My Interventions in the Energy Bill (3)

John Redwood:
Does my right hon. Friend accept, on the cost argument, that we also need to build a new gas turbine station as back-up for when the wind does not blow?

Sir Alok Sharma:
We do need a diversified energy system, and I think the Minister set out all the work that is going on on nuclear, for example. However, as we drive forward for greater energy security, we need to change the planning rules to allow more onshore wind. The objectives of new clause 43 are to ensure a more permissive planning regime. The new clause seeks to lift the current planning restriction that in effect means that a single objection can block a development. It also seeks to ensure that local communities willing to take onshore wind developments will receive direct community benefits.

The Government have today responded to new clause 43 by bringing forward a written ministerial statement on onshore wind. I thank the Government for the constructive dialogue we have had over the past days on this issue. I acknowledge that that written ministerial statement, and indeed the accompanying changes to the national planning policy framework, move things forward and will help to deliver a more permissive planning regime for onshore wind.

The de facto ban is lifted. The statement clarifies that the policy intent is not to allow very limited objections or even a single objection to ban a planning application, and it is explicit that local communities willing to host onshore wind farms should directly benefit, including potentially through energy discounts. That is positive, but we do need to see the Government’s formal response to their consultation on this issue to understand the detail of the precise mechanism by which the benefits regime will work.Toggle showing location ofColumn 291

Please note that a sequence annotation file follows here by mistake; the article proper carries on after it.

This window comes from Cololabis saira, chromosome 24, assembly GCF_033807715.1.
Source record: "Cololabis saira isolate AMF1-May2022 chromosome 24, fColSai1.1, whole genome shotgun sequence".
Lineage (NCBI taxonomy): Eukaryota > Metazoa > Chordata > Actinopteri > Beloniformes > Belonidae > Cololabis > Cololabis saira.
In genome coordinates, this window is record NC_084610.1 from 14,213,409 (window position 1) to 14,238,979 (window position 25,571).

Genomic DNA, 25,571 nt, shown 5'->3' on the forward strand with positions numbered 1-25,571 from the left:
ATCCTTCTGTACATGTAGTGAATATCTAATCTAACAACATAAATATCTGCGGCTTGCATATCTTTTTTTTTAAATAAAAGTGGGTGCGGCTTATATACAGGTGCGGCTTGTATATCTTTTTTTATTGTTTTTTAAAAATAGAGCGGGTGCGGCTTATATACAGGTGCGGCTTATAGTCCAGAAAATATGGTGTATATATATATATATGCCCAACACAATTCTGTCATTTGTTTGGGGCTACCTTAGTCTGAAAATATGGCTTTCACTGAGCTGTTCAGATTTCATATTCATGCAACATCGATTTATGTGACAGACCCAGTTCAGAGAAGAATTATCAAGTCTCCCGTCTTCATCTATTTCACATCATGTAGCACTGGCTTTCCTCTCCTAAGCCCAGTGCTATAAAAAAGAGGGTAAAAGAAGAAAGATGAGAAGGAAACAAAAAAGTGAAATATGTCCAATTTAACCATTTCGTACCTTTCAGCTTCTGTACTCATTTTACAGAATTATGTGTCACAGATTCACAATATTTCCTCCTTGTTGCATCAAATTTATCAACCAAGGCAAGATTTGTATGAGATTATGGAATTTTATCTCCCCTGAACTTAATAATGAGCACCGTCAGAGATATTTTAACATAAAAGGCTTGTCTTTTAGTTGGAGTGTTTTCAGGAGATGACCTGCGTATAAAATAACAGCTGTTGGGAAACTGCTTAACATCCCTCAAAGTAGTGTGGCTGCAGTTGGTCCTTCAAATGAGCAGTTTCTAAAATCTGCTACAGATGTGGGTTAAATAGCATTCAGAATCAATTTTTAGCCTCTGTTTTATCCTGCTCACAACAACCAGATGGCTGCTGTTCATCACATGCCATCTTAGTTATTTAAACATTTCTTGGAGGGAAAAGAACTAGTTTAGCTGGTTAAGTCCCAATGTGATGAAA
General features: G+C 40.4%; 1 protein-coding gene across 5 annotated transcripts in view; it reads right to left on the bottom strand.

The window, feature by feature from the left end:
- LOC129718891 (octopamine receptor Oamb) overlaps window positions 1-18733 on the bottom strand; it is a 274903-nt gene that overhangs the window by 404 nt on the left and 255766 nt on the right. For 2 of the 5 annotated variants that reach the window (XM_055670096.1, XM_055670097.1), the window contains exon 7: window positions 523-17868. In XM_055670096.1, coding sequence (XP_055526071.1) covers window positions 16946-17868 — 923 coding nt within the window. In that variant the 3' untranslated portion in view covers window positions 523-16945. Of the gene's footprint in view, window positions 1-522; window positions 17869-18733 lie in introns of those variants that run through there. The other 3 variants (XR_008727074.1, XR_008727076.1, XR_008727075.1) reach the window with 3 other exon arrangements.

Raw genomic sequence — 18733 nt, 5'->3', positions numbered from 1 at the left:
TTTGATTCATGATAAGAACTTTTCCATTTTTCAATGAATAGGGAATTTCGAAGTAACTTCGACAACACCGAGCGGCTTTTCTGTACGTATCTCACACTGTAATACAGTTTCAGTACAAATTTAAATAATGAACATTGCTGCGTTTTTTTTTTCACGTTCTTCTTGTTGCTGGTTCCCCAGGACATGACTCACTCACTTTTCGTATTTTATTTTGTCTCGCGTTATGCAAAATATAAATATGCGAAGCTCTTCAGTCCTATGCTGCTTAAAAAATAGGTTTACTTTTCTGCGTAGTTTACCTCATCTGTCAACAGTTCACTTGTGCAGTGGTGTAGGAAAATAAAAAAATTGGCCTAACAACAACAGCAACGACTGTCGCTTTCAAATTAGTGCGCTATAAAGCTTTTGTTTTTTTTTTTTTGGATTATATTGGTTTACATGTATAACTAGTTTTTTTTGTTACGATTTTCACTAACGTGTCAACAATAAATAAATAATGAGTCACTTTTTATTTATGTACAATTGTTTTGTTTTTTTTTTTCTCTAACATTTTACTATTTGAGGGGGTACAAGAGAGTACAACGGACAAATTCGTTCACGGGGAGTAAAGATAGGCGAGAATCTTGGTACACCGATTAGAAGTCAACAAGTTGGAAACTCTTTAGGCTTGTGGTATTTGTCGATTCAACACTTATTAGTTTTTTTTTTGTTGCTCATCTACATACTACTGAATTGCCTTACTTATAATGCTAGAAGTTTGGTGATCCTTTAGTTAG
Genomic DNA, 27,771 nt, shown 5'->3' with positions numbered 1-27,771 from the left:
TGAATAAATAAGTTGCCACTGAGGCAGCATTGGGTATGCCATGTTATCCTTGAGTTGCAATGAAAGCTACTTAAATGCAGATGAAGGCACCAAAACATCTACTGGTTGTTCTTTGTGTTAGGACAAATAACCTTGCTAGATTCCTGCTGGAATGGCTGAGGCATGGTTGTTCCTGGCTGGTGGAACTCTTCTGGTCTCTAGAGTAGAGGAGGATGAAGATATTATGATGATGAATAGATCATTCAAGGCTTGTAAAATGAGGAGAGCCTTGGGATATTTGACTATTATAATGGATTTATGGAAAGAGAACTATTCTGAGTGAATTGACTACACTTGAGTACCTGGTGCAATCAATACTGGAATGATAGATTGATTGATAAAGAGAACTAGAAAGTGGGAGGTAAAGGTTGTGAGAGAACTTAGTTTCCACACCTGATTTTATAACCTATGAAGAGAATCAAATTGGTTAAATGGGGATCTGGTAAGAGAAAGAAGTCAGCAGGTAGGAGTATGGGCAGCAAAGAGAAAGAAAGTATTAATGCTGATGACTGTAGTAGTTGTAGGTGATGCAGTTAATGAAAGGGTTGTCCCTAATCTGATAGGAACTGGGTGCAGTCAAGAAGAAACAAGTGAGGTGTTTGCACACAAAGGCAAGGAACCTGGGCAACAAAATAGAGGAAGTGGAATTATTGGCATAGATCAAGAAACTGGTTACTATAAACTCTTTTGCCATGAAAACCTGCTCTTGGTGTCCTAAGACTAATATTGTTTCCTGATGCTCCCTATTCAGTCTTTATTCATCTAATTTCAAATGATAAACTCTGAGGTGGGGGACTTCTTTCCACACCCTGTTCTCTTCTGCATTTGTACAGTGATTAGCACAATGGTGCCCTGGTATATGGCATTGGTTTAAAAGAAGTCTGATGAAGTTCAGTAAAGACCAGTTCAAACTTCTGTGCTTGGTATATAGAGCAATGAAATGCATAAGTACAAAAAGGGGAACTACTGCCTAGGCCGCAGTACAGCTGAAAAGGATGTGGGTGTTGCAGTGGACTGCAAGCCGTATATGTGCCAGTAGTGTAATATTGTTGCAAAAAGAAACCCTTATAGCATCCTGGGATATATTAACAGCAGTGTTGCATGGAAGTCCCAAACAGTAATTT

I also welcome the fact that local plans will not be the only route to delivering more onshore wind, with more agile and targeted routes available. Of course it is now a requirement for local planning authorities to support community-led initiatives for renewable and low-carbon energy. Vitally, those policy changes are effective today.